A couple of 1983 movies received limited attention during their theatrical runs but developed into cult hits once they arrived on home video and TV. In fact, both of these "below the radar" titles are better known today than many more financially successful films of that time. I'm referring to Brian De Palma's Scarface and nearly everyone's favorite holiday movie, A Christmas Story. I didn't see either of them in 1983. I recall having some interest in Scarface (having recently seen Al Pacino in The Godfather either on network TV or HBO at my neighbor's), but the R rating kept me away. At the time Scarface opened, I was 16. As for A Christmas Story… I didn't know of its existence until a number of years later when I saw it on videotape.
1983 was an exceptionally bad year for sequels, with mediocrity being the pinnacle. In addition to Return of the Jedi, Superman III, and the 007 flicks, there were Jaws 3-D (unwatchable), Psycho II (not terrible, but not terribly good, either), and Porky's II (awful, and mostly ignored by audiences). It was also the year when Tom Cruise began to flex his movie muscles with both Risky Business and All the Right Moves.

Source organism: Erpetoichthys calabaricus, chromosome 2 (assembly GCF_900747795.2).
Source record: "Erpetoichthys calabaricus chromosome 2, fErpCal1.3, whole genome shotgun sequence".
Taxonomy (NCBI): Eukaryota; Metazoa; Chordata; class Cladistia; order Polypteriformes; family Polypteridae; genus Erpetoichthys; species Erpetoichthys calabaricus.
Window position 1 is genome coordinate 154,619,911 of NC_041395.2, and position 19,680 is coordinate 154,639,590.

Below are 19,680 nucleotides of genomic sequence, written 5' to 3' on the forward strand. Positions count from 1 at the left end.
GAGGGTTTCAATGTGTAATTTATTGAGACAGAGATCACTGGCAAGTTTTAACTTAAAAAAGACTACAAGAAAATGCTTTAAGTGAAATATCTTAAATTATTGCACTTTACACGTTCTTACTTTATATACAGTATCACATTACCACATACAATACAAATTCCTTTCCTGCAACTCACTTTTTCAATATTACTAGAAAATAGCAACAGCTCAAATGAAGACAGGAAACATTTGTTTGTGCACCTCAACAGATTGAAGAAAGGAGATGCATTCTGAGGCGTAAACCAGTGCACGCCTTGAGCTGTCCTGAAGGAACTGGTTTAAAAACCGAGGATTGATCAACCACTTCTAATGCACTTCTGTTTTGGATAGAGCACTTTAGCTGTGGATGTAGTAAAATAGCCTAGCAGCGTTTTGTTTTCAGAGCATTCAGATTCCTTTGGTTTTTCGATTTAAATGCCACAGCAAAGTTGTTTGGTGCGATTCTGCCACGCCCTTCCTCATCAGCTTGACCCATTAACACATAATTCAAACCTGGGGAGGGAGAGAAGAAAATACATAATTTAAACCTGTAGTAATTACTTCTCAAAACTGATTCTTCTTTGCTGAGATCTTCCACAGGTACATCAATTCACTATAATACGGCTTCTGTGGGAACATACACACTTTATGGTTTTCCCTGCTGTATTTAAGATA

When it came to awards, the Oscars loved Terms of Endearment. In addition to winning Best Picture, it also snagged victories in four other categories. I have seen the film once (in preparation for watching its 1996 sequel, The Evening Star) and hated it. Despised it. Loathed it. So there will be no review of Terms of Endearment now or at any time in the future. I can't recall another instance when I have had such a negative visceral reaction to an Oscar winner. Of course, since I didn't care one way or another what critics or the Academy thought in 1983, all of the praise of Terms of Endearment didn't mean anything to me at the time.
For me, 1983 was a movie theater downer. Of the limited number of films I saw, only one (War Games) was worth the money. Too bad at the time I couldn't peer a year into the future because some of what 1984 had to offer would redeem cinema in my eyes.